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Geisinger becomes the first member of Risant Health

What to eat to keep blood sugar normal

If you’ve been diagnosed with type 2 diabetes, your doctor may have mentioned helping to manage your diabetes with your diet. Eating a healthy diet of foods that keep your blood sugar at a normal level can help you lead a healthier life, reduce your risk of developing diabetes-related health issues and even help you stay off of medication.

“For a person with type 2 diabetes, making good choices at meal time is essential to staying healthy,” explained Dr. Wynn Htun, Geisinger endocrinologist. “If you make the wrong food choices, your blood sugar may skyrocket, which can make you feel very thirsty and tired, make you go to the bathroom a lot and even blur your vision."

Over time, high blood sugar can damage the vessels that carry blood to your heart, kidneys, nerves and eyes. 

Foods you should eat
Here are foods that will help you keep blood sugar in the normal range.

• Non-starchy vegetables such as tomatoes, asparagus, green beans, broccoli, carrots, cabbage, cucumber, greens, mushrooms, onions, peppers and squash. These foods will not only help you maintain healthy blood sugar, they’ll also give you plenty of vitamins and nutrients.

• Chicken, turkey and fish are excellent sources of lean protein. Bonus: Fish such as salmon contains omega-3 fats, which promote heart health.

• Fresh fruits such as berries, tart cherries, peaches, apples and oranges can help you satisfy your sweet tooth and provide vitamins. Since fruits are carbohydrates, it’s important to stick to the recommended serving.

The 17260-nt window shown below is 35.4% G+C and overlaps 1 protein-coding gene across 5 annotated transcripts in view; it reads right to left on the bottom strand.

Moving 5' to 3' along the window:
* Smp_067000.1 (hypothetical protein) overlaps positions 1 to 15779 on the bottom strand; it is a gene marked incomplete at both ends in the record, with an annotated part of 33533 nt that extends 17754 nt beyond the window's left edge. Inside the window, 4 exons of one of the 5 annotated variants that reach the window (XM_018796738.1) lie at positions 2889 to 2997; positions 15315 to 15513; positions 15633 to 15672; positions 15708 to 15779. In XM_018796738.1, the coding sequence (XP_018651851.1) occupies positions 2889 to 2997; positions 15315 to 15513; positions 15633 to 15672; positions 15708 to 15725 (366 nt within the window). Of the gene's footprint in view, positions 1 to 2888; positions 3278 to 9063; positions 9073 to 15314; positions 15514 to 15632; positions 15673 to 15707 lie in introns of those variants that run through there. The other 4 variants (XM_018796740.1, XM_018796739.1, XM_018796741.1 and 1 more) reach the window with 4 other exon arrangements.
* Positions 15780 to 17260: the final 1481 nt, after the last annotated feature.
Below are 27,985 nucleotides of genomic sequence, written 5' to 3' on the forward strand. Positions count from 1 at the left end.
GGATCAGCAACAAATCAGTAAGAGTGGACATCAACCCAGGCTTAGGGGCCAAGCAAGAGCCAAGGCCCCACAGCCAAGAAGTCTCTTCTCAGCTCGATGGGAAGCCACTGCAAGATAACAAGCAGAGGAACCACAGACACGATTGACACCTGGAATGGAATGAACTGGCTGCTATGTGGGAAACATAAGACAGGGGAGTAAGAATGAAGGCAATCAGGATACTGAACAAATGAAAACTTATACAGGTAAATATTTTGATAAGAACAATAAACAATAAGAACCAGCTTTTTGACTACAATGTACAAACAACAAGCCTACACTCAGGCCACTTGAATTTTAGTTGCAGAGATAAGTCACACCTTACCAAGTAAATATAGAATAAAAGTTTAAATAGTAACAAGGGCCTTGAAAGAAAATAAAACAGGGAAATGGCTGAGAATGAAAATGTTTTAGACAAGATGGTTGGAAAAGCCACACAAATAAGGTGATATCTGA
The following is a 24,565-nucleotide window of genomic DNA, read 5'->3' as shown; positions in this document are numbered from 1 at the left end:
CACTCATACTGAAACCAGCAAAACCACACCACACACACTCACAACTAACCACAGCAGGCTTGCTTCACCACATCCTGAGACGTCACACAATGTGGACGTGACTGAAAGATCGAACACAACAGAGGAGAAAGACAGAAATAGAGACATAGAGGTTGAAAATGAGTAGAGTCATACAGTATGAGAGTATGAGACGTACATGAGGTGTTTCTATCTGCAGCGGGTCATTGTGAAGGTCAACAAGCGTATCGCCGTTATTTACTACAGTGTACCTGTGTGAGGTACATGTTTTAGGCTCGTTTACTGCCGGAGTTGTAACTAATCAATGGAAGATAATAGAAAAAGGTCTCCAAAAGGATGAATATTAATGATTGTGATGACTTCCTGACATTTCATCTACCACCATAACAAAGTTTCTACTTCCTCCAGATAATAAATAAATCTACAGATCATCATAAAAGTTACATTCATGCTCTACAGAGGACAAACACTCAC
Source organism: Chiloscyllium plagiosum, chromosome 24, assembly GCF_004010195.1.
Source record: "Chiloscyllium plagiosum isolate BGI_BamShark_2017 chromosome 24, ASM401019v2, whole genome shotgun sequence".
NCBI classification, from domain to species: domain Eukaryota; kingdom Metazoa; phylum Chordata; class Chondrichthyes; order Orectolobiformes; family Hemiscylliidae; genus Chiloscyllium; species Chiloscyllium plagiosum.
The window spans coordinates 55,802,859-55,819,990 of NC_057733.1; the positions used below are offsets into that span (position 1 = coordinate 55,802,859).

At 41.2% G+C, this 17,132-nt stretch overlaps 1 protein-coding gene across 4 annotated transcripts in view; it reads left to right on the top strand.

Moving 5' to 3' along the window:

• Whole grains such as whole wheat bread, brown rice, popcorn (without all of that butter), quinoa and wild rice are smart choices when it comes to starches.

“Eating grains is your best bet for a healthy diet. Just be sure to read labels to ensure your foods contain whole grains,” said Dr. Htun.

Foods to stay away from
• Processed deli meats, such as ham and salami, and hot dogs may taste good but they’re loaded with salt, nitrates and preservatives. They’re also high in calories.

• White bread, white rice and pasta, plus many breakfast cereals contain refined white flour, which strips away the nutrients. These foods can make your blood sugar spike, so they should be avoided.

• Potatoes might be filling and delicious, but they are starchy vegetables that should be eaten in moderation.

“Having type 2 diabetes doesn’t mean you need to stop eating some foods you love; however, it does mean working closely with your doctor to manage your condition so that you can have dessert once in awhile or enjoy pasta,” said Dr. Htun.

Endocrinologist Wynn Htun, MD, sees patients at Geisinger Wyoming Valley Medical Center in Wilkes-Barre. To schedule an appointment with Dr. Htun, please call 800-275-6401 or visit




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